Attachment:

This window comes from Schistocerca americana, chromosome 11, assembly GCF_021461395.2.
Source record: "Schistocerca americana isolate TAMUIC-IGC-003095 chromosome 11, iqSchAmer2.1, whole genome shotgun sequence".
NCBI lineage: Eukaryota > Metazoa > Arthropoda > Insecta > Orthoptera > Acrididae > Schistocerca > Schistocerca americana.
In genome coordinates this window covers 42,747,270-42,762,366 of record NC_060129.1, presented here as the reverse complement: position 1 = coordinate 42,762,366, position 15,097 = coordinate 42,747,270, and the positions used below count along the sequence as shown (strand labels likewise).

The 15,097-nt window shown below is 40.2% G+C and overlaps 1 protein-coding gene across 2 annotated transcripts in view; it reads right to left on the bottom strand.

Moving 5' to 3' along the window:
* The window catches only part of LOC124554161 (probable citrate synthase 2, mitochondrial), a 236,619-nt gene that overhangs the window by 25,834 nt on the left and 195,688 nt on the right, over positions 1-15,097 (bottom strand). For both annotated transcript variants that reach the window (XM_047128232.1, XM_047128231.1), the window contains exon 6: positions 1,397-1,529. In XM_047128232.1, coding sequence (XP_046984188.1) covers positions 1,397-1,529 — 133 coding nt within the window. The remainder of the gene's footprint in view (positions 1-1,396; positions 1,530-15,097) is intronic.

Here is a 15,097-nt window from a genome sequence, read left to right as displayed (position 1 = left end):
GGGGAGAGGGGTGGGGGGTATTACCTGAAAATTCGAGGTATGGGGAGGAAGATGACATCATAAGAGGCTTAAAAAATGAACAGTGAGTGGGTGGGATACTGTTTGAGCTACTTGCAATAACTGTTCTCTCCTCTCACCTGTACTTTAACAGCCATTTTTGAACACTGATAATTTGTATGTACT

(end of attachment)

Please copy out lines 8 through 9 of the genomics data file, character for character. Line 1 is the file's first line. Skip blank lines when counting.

Here is a 15,097-nt window from a genome sequence, read left to right as displayed (position 1 = left end):
GGGGAGAGGGGTGGGGGGTATTACCTGAAAATTCGAGGTATGGGGAGGAAGATGACATCATAAGAGGCTTAAAAAATGAACAGTGAGTGGGTGGGATACTGTTTGAGCTACTTGCAATAACTGTTCTCTCCTCTCACCTGTACTTTAACAGCCATTTTTGAACACTGATAATTTGTATGTACT